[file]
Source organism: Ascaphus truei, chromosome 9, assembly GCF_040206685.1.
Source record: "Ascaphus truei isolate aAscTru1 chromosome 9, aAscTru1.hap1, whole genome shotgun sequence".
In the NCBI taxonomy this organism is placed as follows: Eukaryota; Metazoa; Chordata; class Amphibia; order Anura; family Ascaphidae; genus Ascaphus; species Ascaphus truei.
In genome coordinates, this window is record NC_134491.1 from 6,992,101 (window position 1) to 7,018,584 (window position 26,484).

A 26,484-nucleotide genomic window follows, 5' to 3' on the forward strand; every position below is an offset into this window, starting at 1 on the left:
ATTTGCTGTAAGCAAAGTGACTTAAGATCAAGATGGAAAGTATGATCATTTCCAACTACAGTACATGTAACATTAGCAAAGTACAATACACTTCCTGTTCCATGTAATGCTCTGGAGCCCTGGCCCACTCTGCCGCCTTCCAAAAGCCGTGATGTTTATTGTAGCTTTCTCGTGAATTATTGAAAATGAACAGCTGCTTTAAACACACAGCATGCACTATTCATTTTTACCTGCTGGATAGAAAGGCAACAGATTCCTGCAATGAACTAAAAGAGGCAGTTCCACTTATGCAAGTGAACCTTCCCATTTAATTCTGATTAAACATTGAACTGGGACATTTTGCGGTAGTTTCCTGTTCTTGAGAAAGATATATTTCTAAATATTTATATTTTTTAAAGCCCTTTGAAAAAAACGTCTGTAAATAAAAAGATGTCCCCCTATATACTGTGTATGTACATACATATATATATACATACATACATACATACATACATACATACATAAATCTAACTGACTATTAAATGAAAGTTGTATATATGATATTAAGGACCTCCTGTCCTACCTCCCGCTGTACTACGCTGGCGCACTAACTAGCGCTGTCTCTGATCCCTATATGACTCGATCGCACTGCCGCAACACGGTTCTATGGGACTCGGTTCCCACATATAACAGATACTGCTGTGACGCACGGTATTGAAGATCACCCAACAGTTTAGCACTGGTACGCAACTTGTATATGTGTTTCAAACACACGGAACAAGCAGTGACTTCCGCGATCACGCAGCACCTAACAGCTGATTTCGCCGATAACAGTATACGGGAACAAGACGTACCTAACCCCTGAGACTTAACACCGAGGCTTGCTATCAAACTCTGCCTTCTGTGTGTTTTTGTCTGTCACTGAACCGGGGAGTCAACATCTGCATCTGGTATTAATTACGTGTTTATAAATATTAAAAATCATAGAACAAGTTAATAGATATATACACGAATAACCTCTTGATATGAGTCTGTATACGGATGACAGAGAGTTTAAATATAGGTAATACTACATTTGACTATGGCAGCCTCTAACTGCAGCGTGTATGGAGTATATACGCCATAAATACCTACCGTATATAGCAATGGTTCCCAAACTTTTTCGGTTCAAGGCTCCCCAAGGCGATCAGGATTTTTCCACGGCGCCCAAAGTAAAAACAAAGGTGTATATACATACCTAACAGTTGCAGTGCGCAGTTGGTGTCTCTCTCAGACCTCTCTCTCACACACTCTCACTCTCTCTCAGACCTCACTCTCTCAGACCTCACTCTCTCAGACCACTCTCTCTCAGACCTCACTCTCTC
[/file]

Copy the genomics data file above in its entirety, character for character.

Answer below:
Source organism: Ascaphus truei, chromosome 9, assembly GCF_040206685.1.
Source record: "Ascaphus truei isolate aAscTru1 chromosome 9, aAscTru1.hap1, whole genome shotgun sequence".
In the NCBI taxonomy this organism is placed as follows: Eukaryota; Metazoa; Chordata; class Amphibia; order Anura; family Ascaphidae; genus Ascaphus; species Ascaphus truei.
In genome coordinates, this window is record NC_134491.1 from 6,992,101 (window position 1) to 7,018,584 (window position 26,484).

A 26,484-nucleotide genomic window follows, 5' to 3' on the forward strand; every position below is an offset into this window, starting at 1 on the left:
ATTTGCTGTAAGCAAAGTGACTTAAGATCAAGATGGAAAGTATGATCATTTCCAACTACAGTACATGTAACATTAGCAAAGTACAATACACTTCCTGTTCCATGTAATGCTCTGGAGCCCTGGCCCACTCTGCCGCCTTCCAAAAGCCGTGATGTTTATTGTAGCTTTCTCGTGAATTATTGAAAATGAACAGCTGCTTTAAACACACAGCATGCACTATTCATTTTTACCTGCTGGATAGAAAGGCAACAGATTCCTGCAATGAACTAAAAGAGGCAGTTCCACTTATGCAAGTGAACCTTCCCATTTAATTCTGATTAAACATTGAACTGGGACATTTTGCGGTAGTTTCCTGTTCTTGAGAAAGATATATTTCTAAATATTTATATTTTTTAAAGCCCTTTGAAAAAAACGTCTGTAAATAAAAAGATGTCCCCCTATATACTGTGTATGTACATACATATATATATACATACATACATACATACATACATACATACATAAATCTAACTGACTATTAAATGAAAGTTGTATATATGATATTAAGGACCTCCTGTCCTACCTCCCGCTGTACTACGCTGGCGCACTAACTAGCGCTGTCTCTGATCCCTATATGACTCGATCGCACTGCCGCAACACGGTTCTATGGGACTCGGTTCCCACATATAACAGATACTGCTGTGACGCACGGTATTGAAGATCACCCAACAGTTTAGCACTGGTACGCAACTTGTATATGTGTTTCAAACACACGGAACAAGCAGTGACTTCCGCGATCACGCAGCACCTAACAGCTGATTTCGCCGATAACAGTATACGGGAACAAGACGTACCTAACCCCTGAGACTTAACACCGAGGCTTGCTATCAAACTCTGCCTTCTGTGTGTTTTTGTCTGTCACTGAACCGGGGAGTCAACATCTGCATCTGGTATTAATTACGTGTTTATAAATATTAAAAATCATAGAACAAGTTAATAGATATATACACGAATAACCTCTTGATATGAGTCTGTATACGGATGACAGAGAGTTTAAATATAGGTAATACTACATTTGACTATGGCAGCCTCTAACTGCAGCGTGTATGGAGTATATACGCCATAAATACCTACCGTATATAGCAATGGTTCCCAAACTTTTTCGGTTCAAGGCTCCCCAAGGCGATCAGGATTTTTCCACGGCGCCCAAAGTAAAAACAAAGGTGTATATACATACCTAACAGTTGCAGTGCGCAGTTGGTGTCTCTCTCAGACCTCTCTCTCACACACTCTCACTCTCTCTCAGACCTCACTCTCTCAGACCTCACTCTCTCAGACCACTCTCTCTCAGACCTCACTCTCTC